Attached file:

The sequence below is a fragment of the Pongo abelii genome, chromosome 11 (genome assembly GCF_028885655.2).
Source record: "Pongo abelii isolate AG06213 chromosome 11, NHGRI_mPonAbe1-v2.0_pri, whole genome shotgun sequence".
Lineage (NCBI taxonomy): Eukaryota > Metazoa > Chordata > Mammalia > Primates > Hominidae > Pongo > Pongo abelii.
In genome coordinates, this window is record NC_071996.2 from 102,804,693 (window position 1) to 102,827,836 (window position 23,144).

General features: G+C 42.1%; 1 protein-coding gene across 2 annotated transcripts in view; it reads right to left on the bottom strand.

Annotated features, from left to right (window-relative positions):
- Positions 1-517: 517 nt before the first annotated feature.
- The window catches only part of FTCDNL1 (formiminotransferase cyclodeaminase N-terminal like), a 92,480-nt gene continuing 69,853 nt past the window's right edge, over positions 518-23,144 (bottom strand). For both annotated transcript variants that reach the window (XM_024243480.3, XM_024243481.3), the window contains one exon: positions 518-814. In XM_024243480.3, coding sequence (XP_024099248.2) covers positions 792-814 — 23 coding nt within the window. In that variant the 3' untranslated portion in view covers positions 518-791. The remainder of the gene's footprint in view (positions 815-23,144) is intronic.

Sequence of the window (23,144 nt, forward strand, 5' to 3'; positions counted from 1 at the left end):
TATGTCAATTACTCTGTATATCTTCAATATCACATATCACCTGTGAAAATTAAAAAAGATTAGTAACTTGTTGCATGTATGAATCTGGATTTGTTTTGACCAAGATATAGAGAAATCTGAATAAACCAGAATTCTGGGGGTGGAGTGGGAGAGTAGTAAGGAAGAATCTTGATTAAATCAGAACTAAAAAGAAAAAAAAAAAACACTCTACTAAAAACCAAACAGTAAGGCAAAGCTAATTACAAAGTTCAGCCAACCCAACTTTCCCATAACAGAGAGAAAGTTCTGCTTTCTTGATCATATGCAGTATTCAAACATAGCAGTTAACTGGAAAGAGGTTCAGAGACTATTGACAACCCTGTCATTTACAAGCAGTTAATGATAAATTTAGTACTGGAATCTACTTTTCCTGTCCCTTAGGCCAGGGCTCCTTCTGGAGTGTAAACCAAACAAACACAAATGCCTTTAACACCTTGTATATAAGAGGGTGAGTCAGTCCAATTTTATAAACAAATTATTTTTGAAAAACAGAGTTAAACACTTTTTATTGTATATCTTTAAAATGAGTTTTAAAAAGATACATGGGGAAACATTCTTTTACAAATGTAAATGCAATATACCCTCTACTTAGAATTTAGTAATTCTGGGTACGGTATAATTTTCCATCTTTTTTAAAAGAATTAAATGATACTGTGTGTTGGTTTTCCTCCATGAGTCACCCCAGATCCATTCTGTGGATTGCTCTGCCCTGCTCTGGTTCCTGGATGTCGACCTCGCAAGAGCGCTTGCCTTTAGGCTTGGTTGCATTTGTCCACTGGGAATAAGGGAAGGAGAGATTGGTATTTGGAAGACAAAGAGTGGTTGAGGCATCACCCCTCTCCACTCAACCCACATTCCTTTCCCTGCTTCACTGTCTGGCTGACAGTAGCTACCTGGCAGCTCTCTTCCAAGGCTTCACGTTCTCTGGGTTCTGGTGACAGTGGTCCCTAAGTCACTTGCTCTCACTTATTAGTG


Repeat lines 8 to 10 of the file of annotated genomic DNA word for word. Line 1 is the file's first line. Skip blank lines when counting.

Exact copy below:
- The window catches only part of FTCDNL1 (formiminotransferase cyclodeaminase N-terminal like), a 92,480-nt gene continuing 69,853 nt past the window's right edge, over positions 518-23,144 (bottom strand). For both annotated transcript variants that reach the window (XM_024243480.3, XM_024243481.3), the window contains one exon: positions 518-814. In XM_024243480.3, coding sequence (XP_024099248.2) covers positions 792-814 — 23 coding nt within the window. In that variant the 3' untranslated portion in view covers positions 518-791. The remainder of the gene's footprint in view (positions 815-23,144) is intronic.

Sequence of the window (23,144 nt, forward strand, 5' to 3'; positions counted from 1 at the left end):
TATGTCAATTACTCTGTATATCTTCAATATCACATATCACCTGTGAAAATTAAAAAAGATTAGTAACTTGTTGCATGTATGAATCTGGATTTGTTTTGACCAAGATATAGAGAAATCTGAATAAACCAGAATTCTGGGGGTGGAGTGGGAGAGTAGTAAGGAAGAATCTTGATTAAATCAGAACTAAAAAGAAAAAAAAAAAACACTCTACTAAAAACCAAACAGTAAGGCAAAGCTAATTACAAAGTTCAGCCAACCCAACTTTCCCATAACAGAGAGAAAGTTCTGCTTTCTTGATCATATGCAGTATTCAAACATAGCAGTTAACTGGAAAGAGGTTCAGAGACTATTGACAACCCTGTCATTTACAAGCAGTTAATGATAAATTTAGTACTGGAATCTACTTTTCCTGTCCCTTAGGCCAGGGCTCCTTCTGGAGTGTAAACCAAACAAACACAAATGCCTTTAACACCTTGTATATAAGAGGGTGAGTCAGTCCAATTTTATAAACAAATTATTTTTGAAAAACAGAGTTAAACACTTTTTATTGTATATCTTTAAAATGAGTTTTAAAAAGATACATGGGGAAACATTCTTTTACAAATGTAAATGCAATATACCCTCTACTTAGAATTTAGTAATTCTGGGTACGGTATAATTTTCCATCTTTTTTAAAAGAATTAAATGATACTGTGTGTTGGTTTTCCTCCATGAGTCACCCCAGATCCATTCTGTGGATTGCTCTGCCCTGCTCTGGTTCCTGGATGTCGACCTCGCAAGAGCGCTTGCCTTTAGGCTTGGTTGCATTTGTCCACTGGGAATAAGGGAAGGAGAGATTGGTATTTGGAAGACAAAGAGTGGTTGAGGCATCACCCCTCTCCACTCAACCCACATTCCTTTCCCTGCTTCACTGTCTGGCTGACAGTAGCTACCTGGCAGCTCTCTTCCAAGGCTTCACGTTCTCTGGGTTCTGGTGACAGTGGTCCCTAAGTCACTTGCTCTCACTTATTAGTG